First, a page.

Manuscripts/Mixed Material Interview with Charles Lahiguera
We didn't have any problems at all there. Everybody went to Florida to study or go on vacation. The relationship with the consulate general was very warm. The political differences really were with the Netherlands if there were any or with the other Latin American countries. We were the good guys in Curacao. I remember proposing an idea of having joint marine naval exercise in Curacao where we'd have the marines invade Curacao and everybody thought that was a splendid idea. Then we got a cable back from the Latin American bureau saying okay, we can do that. Of course the following attach�s would like to attend the exercise. They included the Venezuelan local attach�. His involvement blew the idea out of the water.
Q: Who was the consul general?
LAHIGUERA: Horace Euston was the consul general. He was a retired FBI officer. He must have had some political connection to have gotten this job. They were charming people and we got along very well with the government at the time.
Q: What about was there an independence movement there?
LAHIGUERA: Not the least. As I say, they didn't want to be independent because they felt if the Dutch left, the Venezuelans would be there. The Dutch supported the government and they gave them all kinds of study opportunities and scholarships. They had all kinds of programs to help the Curacaoans. I guess they just felt they wouldn't get such a good deal from anybody else and the Dutch really let them do what they wished aside from having them base a destroyer there which I think they eventually sent home.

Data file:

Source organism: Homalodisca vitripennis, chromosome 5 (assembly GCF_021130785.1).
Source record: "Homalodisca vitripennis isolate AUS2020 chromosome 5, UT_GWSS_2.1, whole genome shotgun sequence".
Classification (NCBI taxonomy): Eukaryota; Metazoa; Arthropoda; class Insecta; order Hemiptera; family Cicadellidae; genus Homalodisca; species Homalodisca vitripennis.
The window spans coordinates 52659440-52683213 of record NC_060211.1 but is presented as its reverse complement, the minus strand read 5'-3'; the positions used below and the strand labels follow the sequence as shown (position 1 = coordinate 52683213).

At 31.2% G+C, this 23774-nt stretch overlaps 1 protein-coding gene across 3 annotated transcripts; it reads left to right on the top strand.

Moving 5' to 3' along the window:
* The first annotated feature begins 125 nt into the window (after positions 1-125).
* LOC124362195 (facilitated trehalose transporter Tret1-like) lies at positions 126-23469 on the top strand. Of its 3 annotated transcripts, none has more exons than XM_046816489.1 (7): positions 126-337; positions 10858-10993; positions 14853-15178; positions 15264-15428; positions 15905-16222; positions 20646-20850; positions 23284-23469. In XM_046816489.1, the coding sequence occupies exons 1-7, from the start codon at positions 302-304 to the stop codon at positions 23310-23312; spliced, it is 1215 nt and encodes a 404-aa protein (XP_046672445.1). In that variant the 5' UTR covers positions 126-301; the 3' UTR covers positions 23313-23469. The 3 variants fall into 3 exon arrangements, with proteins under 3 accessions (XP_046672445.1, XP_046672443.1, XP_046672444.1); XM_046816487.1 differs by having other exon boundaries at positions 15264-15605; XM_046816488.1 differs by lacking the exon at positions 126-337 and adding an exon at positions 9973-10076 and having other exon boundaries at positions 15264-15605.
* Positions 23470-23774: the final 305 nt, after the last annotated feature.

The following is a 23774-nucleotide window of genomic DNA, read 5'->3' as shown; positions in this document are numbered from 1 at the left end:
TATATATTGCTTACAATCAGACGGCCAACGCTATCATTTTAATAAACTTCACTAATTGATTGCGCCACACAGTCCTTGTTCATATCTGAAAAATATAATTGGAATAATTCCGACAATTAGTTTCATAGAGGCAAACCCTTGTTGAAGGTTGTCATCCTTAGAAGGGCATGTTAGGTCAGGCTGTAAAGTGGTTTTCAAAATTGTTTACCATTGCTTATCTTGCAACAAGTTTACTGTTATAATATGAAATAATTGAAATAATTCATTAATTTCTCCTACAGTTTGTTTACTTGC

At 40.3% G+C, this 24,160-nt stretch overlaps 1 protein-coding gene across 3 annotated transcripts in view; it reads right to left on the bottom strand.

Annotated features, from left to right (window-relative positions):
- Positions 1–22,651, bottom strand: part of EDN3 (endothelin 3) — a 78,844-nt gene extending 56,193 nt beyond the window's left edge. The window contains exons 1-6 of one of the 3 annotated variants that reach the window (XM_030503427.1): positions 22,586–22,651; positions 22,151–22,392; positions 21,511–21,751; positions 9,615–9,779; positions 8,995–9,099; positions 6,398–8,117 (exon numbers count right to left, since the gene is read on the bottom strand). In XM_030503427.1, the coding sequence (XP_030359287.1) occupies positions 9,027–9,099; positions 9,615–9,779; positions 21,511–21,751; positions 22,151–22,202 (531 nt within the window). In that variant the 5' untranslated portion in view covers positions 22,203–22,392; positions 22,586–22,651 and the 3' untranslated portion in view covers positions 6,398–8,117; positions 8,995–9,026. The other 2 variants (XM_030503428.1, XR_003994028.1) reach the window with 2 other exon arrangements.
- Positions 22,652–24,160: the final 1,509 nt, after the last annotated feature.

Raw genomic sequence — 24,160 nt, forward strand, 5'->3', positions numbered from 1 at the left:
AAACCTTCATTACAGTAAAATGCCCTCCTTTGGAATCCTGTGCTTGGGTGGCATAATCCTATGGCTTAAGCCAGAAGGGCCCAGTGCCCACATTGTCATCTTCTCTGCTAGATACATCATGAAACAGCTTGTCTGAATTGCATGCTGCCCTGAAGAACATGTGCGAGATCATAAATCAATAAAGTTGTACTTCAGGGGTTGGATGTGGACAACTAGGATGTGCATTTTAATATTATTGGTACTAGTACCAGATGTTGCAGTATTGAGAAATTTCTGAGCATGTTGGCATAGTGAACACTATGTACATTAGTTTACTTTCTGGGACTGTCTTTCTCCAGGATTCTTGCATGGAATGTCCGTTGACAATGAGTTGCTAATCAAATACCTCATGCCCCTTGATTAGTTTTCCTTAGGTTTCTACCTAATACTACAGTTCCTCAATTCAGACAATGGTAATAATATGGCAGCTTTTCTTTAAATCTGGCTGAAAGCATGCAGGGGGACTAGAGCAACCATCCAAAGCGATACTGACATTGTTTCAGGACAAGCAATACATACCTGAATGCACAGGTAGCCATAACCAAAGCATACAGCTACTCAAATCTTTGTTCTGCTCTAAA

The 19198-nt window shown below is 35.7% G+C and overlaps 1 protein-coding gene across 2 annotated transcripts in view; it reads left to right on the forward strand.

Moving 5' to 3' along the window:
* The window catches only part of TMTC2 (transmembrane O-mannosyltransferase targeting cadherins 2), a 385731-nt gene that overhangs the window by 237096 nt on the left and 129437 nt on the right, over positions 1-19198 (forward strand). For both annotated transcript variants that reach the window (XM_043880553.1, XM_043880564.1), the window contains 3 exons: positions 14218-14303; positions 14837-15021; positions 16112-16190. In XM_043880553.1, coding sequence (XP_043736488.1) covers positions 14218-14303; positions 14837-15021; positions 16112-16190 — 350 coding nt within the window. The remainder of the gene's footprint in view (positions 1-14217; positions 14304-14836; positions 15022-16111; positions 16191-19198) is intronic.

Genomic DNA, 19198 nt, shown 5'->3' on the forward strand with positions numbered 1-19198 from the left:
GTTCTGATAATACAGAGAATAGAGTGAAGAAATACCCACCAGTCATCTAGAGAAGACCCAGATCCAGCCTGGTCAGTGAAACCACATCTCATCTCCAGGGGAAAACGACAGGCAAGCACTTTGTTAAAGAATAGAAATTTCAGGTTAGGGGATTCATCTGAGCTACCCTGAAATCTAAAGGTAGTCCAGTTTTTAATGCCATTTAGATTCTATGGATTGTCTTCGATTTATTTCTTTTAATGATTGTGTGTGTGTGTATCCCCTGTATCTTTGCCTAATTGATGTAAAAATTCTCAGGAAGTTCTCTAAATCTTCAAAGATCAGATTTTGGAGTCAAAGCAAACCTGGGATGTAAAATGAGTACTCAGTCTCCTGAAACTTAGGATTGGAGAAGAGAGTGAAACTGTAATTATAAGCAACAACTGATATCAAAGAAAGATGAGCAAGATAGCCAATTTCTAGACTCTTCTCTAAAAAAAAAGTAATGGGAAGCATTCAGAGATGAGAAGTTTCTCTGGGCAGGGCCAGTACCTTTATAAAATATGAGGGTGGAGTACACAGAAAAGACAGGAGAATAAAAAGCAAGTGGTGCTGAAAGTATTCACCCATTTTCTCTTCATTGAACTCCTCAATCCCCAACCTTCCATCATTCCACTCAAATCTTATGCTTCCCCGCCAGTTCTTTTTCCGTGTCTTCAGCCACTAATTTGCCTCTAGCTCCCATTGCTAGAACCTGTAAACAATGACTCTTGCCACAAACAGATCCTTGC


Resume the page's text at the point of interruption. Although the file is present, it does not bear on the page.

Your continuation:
Q: Was there much talk of Venezuela?
LAHIGUERA: Yes. We had a lot of boats come in from Venezuela selling fruits and vegetables. I would say the average person in Curacao spoke four languages, which I just found amazing. They had a local language and they spoke Dutch and they spoke English and they spoke Spanish. I don't know if I ever met any Curacaoan who didn't speak all four of those languages. They broadcast the television in all four. My children, my oldest one started in a Curacao school. All of the schools started in Dutch. You had Dutch the first year and you started English the second year. I think by the fourth year you were taking Spanish. If you watched their television, they'd have a program in English and the next one would be in Spanish and the next one would be in Dutch. They had Dutch news broadcast and they had English news broadcast. So, it was really very multi-language operation. Very interesting.